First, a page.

Joanna Cabello, Kevin Smith, Tamra Gilbertson, Walden Bello
16 December 2009
The book contributes to a growing field of critics of carbon markets by highlighting several up-to-date examples of where the system has failed and often led to negative social, economic and environmental impacts in deprived countries.
Although carbon offsets are often presented as emissions reductions,
they do not actually reduce emissions. At best, they move reductions to
where it is cheapest to make them, which normally means a shift from
Northern to Southern countries.
South African based multinational, Sasol, is nominated for the Angry
Mermaid Award for its national and international lobbying campaign to
promote Carbon Capture and Storage (CCS) as a clean solution to the
dirty business of producing liquid fuels from coal and gas. Tristen Taylor of Earthlife Africa Johannesburg tells the story of its many attempts to benefit from carbon trading.
Why are some countries intent on killing Kyoto? Do the reductions targets tell the whole story? Who is paying for it all? This fact sheet answers all your questions about the UN climate talks in Copenhagen.
What is wrong with cap and trade? Who profits from these schemes? What is EU's Emissions Trading Scheme (ETS)? Can cap and trade markets be reformed? This fact sheet answers all your questions about cap and trade.
Producers of the renowned Story of stuff animation have released a new compelling animation that critiques Cap and Trade. TNI's Carbon Trade Watch were part of a team of advisers behind the film. View the animation that is causing a big debate and forward it on.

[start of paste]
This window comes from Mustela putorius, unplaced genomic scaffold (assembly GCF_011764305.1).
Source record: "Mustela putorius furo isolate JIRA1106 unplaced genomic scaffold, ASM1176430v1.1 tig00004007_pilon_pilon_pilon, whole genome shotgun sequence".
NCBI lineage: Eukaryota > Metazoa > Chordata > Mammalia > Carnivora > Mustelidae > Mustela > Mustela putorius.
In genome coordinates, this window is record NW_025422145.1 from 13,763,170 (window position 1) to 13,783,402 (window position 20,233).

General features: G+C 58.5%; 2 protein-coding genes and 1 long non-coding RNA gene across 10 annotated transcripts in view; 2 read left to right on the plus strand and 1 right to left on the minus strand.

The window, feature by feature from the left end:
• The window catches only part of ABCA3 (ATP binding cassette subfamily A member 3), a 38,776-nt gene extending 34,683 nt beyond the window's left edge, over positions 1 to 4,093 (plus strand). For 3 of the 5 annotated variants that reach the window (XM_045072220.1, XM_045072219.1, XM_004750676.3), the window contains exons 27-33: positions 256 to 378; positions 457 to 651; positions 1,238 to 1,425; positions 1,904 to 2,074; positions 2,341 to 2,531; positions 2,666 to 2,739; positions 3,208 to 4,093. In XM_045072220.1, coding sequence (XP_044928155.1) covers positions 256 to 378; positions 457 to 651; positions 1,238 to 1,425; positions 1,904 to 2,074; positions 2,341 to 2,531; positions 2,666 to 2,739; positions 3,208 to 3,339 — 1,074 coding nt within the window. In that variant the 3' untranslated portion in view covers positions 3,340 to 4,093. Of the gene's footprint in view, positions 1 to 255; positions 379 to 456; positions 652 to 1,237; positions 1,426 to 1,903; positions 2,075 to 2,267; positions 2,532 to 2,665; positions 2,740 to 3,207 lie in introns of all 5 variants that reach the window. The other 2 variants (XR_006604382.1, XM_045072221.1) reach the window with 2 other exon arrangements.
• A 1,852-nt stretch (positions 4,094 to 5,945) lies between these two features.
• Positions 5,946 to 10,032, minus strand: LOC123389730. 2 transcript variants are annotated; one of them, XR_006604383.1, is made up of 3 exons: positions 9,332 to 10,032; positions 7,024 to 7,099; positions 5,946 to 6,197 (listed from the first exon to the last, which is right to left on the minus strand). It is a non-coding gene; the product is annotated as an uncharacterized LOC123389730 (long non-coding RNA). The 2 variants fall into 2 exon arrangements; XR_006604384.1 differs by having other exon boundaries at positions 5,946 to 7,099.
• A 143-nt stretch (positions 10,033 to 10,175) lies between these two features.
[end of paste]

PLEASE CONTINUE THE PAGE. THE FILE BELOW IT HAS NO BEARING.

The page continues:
Seattle offers a lesson to the African negotiators at the climate talks: by walking out - alongside civil society protesters - and halting a bad deal in Copenhagen on December 18, we can together pave the way for subsequent progress.
This publication aims to contribute to a more sophisticated understanding of the emerging climate justice movement and to create resonances between different perspectives and spheres of engagement. The activities around the COP 15 in Copenhagen are a starting point in the creation of such a broad movement
At a time when Copenhagen talks and the Kyoto Protocol seem likely to end in failure, calling for an entirely different framework for addressing the climate crisis may seem like madness. Carbon Trading: How it works and why it fails produced by the Transnational Institute's Carbon Trade Watch Project, is sure to change your mind.
Due to the resistance of the northern governments, it now appears extremely unlikely that the Copenhagen climate conference will produce the strong, comprehensive agreement which the world needs to avert irreversible climate change.